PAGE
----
Most small business professionals are eager to make a sale. Or are they?
We've all met the overbearing types, and, thanks to them, some consider "sell" to be an offensive four-letter word. They don't want to admit they actually sell something; in fact, they consider the term "shameless self-promotion" redundant! Still others struggle with how to excel at self-marketing and survive in sales without being too pushy or too passive.
But you need to promote yourself in order to survive and thrive, don't you? It's not productive to feel guilty about what you do, so why not seek out places where self-promotion is encouraged, expected, and structured? Look for places where, for a minute, you can stand out without feeling shame over being an avid self-promoter.
More and more events are structured to allow you multiple opportunities to deliver your commercial. Sometimes an extra minute of "shameless self-promotion" is awarded as a prize. Other associations give you an extra minute in exchange for throwing a buck in a passed hat. Everyone has agreed to play the same game, so, again, you don't have to feel guilty, hold back, or worry about being pushy.
Now, what about the times you are overbearing? Let's call that "shameful self-promotion." To most of us, that is offensive, so maybe you should feel a little guilty. But don't stay guilty--fix it! Here are seven tips on how to do just that:
1. Prepare ahead. Think about the most important information to share with each group.
2. Stay within the allotted timeframe when you make your pitch. Let the group know what you're about without hogging the floor.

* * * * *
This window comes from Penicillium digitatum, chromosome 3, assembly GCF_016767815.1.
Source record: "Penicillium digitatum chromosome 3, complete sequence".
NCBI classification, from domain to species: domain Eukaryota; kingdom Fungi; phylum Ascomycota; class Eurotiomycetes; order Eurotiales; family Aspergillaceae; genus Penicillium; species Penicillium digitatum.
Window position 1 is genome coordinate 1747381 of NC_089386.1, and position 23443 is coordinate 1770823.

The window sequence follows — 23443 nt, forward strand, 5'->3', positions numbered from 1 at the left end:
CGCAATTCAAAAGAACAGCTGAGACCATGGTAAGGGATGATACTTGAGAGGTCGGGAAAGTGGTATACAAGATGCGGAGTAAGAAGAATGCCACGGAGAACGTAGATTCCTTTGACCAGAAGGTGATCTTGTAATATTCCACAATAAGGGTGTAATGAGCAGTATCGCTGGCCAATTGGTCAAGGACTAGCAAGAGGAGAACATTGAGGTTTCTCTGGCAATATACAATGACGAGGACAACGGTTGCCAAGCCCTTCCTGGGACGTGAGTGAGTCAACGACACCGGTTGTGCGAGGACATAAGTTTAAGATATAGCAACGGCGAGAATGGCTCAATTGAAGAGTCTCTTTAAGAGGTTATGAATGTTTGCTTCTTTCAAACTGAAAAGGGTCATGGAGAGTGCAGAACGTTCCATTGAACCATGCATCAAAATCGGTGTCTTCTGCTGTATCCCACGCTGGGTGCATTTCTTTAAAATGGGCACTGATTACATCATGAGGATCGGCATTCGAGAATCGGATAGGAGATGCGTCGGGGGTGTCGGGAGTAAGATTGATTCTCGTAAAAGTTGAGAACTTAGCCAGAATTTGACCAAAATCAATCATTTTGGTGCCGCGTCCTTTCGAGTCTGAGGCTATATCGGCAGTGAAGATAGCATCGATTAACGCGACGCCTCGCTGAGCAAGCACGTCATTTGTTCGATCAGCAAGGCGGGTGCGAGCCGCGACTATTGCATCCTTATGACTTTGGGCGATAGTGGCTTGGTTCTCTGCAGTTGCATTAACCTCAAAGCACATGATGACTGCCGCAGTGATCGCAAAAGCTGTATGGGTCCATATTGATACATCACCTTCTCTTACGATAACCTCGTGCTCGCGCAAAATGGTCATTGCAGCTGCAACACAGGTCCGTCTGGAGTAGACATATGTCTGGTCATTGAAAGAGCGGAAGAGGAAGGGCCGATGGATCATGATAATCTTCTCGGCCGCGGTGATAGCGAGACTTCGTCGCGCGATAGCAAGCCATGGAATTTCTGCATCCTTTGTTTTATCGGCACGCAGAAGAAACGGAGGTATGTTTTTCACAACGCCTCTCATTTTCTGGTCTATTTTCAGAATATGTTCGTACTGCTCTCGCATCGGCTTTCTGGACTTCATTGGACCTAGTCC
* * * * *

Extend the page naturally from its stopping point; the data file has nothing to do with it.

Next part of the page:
3. Make it interesting and make it quick. We all want a turn. The extra time doesn't serve you. If you turn us off, we tune you out.
4. Know when to quit. Watch for body language that says, "You're done."
5. Be careful during unstructured networking. Show interest in others; invite dialogue (rather than dueling monologues).
6. Learn how to attract--not repel. No one likes to feel stalked and cornered. If you act like a predator, you'll train us to run when we see you coming!
7. Follow-up. An e-mail is as good as a hand-written note, if it's done well. It leaves me cold when the e-mail fails to address me personally in the text or when it's signed by "the group" rather than a real person. (I want to be singled out as remarkable.) And the note backfires when it's obviously meant primarily to promote the sender. Receiving that kind of note can be worse than not sending one. It makes me feel invisible. Now, that's shameful!
You never have to feel shame over self-promotion...if you do it well. Make others feel visible and valued, and you will be too.
(March 21, 2012)